|Cellphone Social Networking On The Move|
| 12:45 pm on Mar 7, 2008 (gmt 0)|
|Social networks may be nothing new to habitués of the Internet. Several years of competition among Facebook, MySpace and Friendster have generated tens of millions of members. |
But now the market is teeming with companies that want to bring the same phenomenon to the cellphone. There are so many “mobile social networking” upstarts, in fact, that when New Media Age magazine in Britain tried to identify the “ones to watch,” it ended up naming 10 companies.
Some of those in the thick of battle are resigned to having a lot of company. “If there weren’t competitors, there wouldn’t be a market,” said Dan Harple, founder and chief executive of GyPSii, a mobile social network based in Amsterdam that is a contender. “Maybe there are 30 or more now — in three years, there will be 5 that matter.”
Cellphone Social Networking On The Move [nytimes.com]
| 2:36 pm on Mar 7, 2008 (gmt 0)|
I do think there's plenty of potential. As phones get away from postage-stamp sized screens and numeric-only keypads, they become a lot more versatile devices. Bigger, higher-res screens and multiple input methods make these services a lot more viable. Then there's the increasing availability of geo-location for phone users.
| 3:39 pm on Mar 7, 2008 (gmt 0)|
The entire social networking thing creaps me out. Combine it with geo-location and I start thinking about going off the grid.
| 3:46 pm on Mar 7, 2008 (gmt 0)|
off the grid!
"social" should be in quotes - the right name is anti-social networks
| 5:11 pm on Mar 7, 2008 (gmt 0)|
I agree Aleksl... I cringe when I see what's happeneng. I don't know if I actually coined it first, but I did post back in October on the subject:
I want to coin a phrase:
anti-social networking; the combined and ongoing acts of disseminating or perusing information online in a non-personal way so as to have no actual social contact.
-lexipixel (Oct. 21, 2007)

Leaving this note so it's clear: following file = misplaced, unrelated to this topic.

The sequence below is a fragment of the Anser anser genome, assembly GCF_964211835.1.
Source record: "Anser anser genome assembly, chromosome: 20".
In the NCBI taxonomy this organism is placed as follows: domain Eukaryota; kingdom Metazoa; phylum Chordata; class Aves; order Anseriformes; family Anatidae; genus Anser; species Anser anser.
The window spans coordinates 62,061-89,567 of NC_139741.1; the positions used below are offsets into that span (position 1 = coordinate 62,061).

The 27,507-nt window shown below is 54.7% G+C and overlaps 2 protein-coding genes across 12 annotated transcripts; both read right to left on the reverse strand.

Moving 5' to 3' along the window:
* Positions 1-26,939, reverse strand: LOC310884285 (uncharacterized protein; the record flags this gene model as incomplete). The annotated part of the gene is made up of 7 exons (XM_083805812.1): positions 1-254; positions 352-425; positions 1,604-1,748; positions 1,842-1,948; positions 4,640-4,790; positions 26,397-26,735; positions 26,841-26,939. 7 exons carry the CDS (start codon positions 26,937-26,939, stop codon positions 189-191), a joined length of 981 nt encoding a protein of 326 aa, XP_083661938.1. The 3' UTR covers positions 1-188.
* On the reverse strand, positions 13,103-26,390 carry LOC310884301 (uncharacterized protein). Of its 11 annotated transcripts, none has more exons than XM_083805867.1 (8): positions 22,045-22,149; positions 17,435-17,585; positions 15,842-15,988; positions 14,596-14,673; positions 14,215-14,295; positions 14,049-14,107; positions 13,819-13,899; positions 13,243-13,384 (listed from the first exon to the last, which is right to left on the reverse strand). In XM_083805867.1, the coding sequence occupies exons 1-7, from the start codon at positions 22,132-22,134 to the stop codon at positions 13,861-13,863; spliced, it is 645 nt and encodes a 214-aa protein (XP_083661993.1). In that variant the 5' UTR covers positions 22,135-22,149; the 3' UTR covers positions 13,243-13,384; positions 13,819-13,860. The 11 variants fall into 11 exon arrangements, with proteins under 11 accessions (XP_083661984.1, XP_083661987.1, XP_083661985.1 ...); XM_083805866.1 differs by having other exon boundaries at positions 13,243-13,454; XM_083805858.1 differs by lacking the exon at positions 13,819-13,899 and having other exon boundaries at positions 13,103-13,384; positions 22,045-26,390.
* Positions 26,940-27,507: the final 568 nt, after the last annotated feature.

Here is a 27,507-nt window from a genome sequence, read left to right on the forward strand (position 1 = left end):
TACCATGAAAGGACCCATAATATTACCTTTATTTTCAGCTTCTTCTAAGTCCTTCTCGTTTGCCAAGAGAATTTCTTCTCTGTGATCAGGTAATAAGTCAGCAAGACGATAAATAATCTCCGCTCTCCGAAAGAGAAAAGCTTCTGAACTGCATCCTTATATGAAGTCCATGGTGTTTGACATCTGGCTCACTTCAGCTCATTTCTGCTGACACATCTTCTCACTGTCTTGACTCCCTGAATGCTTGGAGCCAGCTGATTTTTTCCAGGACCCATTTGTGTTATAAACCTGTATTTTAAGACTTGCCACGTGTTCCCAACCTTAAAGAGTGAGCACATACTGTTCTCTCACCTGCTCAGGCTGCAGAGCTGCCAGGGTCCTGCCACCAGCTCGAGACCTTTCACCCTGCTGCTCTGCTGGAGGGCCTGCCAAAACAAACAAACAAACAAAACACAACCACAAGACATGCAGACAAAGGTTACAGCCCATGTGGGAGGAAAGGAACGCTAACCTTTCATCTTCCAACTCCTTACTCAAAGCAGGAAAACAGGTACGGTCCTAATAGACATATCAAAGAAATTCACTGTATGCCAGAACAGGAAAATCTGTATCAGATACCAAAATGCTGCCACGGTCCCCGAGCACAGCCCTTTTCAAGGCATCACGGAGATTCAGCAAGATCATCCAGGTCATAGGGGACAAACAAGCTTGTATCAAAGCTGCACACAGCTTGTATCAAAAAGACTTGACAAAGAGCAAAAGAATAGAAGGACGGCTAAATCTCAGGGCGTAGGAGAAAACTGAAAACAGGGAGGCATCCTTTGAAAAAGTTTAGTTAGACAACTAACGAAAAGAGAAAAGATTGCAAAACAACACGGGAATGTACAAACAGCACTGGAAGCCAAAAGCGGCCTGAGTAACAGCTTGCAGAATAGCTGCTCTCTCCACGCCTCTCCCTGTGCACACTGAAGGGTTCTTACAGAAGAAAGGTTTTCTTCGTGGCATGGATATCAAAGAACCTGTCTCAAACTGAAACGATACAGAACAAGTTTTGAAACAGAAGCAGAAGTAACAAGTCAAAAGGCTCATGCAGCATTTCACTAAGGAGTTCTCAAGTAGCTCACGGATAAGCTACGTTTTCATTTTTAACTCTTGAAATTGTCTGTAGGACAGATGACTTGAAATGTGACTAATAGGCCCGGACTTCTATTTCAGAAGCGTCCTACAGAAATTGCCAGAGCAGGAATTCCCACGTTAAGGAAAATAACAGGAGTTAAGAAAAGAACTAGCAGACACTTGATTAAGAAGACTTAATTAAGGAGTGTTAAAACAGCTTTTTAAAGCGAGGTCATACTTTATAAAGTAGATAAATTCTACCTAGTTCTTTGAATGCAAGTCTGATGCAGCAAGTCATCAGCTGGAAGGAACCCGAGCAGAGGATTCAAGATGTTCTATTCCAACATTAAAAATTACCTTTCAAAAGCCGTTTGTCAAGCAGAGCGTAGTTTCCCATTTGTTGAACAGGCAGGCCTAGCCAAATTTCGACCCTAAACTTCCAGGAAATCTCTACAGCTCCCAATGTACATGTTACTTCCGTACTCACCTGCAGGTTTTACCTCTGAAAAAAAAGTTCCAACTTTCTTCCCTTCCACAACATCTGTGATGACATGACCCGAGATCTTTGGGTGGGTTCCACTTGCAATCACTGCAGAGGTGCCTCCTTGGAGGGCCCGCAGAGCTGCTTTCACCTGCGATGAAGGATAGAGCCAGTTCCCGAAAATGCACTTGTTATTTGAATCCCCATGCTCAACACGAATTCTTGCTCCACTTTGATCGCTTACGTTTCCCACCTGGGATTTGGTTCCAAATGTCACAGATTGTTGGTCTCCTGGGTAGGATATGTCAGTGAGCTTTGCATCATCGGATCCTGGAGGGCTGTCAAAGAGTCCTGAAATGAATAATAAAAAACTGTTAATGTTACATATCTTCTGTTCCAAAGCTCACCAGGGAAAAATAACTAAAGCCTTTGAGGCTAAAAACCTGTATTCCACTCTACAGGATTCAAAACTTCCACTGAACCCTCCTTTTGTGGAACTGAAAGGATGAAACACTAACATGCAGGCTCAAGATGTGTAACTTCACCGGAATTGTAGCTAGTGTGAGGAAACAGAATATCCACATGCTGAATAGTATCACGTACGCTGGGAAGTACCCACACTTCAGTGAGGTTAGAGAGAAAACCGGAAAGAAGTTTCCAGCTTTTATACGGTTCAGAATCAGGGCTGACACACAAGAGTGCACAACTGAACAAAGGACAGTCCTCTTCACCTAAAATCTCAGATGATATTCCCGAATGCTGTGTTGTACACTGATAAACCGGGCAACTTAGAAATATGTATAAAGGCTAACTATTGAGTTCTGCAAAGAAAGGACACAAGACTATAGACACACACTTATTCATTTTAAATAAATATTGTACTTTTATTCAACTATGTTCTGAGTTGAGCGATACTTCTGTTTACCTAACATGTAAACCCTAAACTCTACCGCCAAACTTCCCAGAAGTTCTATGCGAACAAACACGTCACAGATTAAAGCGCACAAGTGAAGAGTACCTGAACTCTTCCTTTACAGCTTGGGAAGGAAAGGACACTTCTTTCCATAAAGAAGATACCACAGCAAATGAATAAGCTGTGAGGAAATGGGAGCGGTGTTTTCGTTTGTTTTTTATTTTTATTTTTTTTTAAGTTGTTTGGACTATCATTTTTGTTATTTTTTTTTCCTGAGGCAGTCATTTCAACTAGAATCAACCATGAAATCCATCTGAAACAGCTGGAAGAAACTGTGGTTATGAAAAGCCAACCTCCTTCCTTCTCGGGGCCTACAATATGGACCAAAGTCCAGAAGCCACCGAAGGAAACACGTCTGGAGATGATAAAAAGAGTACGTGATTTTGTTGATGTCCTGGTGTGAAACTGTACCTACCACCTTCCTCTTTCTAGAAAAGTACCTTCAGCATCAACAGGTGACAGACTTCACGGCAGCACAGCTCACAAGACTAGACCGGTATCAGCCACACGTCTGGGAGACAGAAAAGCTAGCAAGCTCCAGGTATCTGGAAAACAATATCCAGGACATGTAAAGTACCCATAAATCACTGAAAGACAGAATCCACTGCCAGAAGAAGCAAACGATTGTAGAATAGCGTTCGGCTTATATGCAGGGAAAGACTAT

I remember the old days, when someone new moved into your neighborhood, you'd stop by and introduce yourself -- maybe bring a plate of baked goods and welcome them to the neighborhood.
Now we're down to:
User2: nuthin u
User1: k ttyl
User2: k bye
Yes -- I have seen that term "ok" abbreviated to just "k".... Cavemen grunting carried more in-depth meaning, (and I hope the Geico cave-dude doesn't get on my case for the comparison)....<grin>
| 7:29 pm on Mar 7, 2008 (gmt 0)|
social networks are a FAD people, wake up. Facebook is already going down, and in a few years they all will be ubiquitous applications, forgotten in the history of the web.
You should look for the new new thing, not the old thing on the new device.
You should think of what can the new thing be on the new device?
| 3:05 am on Mar 8, 2008 (gmt 0)|
|social networks are a FAD people |
I'm not sure I 100% agree. I do believe that their current form may be a fad, but social networks will probably be around in one form or another for quite a while. (Take Linkedin for example, seems to be growing all the time) For non-professional social networks, the feeling of complete anonymity and the ability to say anything you want without repercussion is a powerful draw.
Also, teen girls are fast becoming the most prolific content generators on the net... what else are they going to do with the net except gossip? :)